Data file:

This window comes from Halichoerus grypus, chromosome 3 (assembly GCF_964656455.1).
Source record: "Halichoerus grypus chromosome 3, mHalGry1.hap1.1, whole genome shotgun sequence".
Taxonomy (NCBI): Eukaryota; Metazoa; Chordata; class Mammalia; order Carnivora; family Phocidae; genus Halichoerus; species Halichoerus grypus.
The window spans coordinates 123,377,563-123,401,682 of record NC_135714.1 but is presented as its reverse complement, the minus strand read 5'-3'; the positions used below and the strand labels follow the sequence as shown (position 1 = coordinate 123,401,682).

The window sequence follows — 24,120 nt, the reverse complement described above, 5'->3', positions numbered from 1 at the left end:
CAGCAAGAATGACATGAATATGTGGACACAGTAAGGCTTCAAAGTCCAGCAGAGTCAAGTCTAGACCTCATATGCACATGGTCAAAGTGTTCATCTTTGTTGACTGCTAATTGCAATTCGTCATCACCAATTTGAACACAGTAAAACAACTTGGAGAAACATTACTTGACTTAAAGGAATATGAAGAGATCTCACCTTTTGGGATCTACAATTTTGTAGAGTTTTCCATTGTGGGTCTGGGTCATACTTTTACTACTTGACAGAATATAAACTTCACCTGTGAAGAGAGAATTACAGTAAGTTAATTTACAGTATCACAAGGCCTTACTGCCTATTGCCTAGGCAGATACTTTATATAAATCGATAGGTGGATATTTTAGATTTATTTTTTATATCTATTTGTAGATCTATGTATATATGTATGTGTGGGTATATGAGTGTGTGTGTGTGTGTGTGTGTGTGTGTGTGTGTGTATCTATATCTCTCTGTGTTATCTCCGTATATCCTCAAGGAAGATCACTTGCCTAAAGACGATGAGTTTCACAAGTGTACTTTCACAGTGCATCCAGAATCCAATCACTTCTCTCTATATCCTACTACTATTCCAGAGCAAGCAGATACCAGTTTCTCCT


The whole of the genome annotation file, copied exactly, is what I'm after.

This window comes from Halichoerus grypus, chromosome 3 (assembly GCF_964656455.1).
Source record: "Halichoerus grypus chromosome 3, mHalGry1.hap1.1, whole genome shotgun sequence".
Taxonomy (NCBI): Eukaryota; Metazoa; Chordata; class Mammalia; order Carnivora; family Phocidae; genus Halichoerus; species Halichoerus grypus.
The window spans coordinates 123,377,563-123,401,682 of record NC_135714.1 but is presented as its reverse complement, the minus strand read 5'-3'; the positions used below and the strand labels follow the sequence as shown (position 1 = coordinate 123,401,682).

The window sequence follows — 24,120 nt, the reverse complement described above, 5'->3', positions numbered from 1 at the left end:
CAGCAAGAATGACATGAATATGTGGACACAGTAAGGCTTCAAAGTCCAGCAGAGTCAAGTCTAGACCTCATATGCACATGGTCAAAGTGTTCATCTTTGTTGACTGCTAATTGCAATTCGTCATCACCAATTTGAACACAGTAAAACAACTTGGAGAAACATTACTTGACTTAAAGGAATATGAAGAGATCTCACCTTTTGGGATCTACAATTTTGTAGAGTTTTCCATTGTGGGTCTGGGTCATACTTTTACTACTTGACAGAATATAAACTTCACCTGTGAAGAGAGAATTACAGTAAGTTAATTTACAGTATCACAAGGCCTTACTGCCTATTGCCTAGGCAGATACTTTATATAAATCGATAGGTGGATATTTTAGATTTATTTTTTATATCTATTTGTAGATCTATGTATATATGTATGTGTGGGTATATGAGTGTGTGTGTGTGTGTGTGTGTGTGTGTGTGTGTGTATCTATATCTCTCTGTGTTATCTCCGTATATCCTCAAGGAAGATCACTTGCCTAAAGACGATGAGTTTCACAAGTGTACTTTCACAGTGCATCCAGAATCCAATCACTTCTCTCTATATCCTACTACTATTCCAGAGCAAGCAGATACCAGTTTCTCCT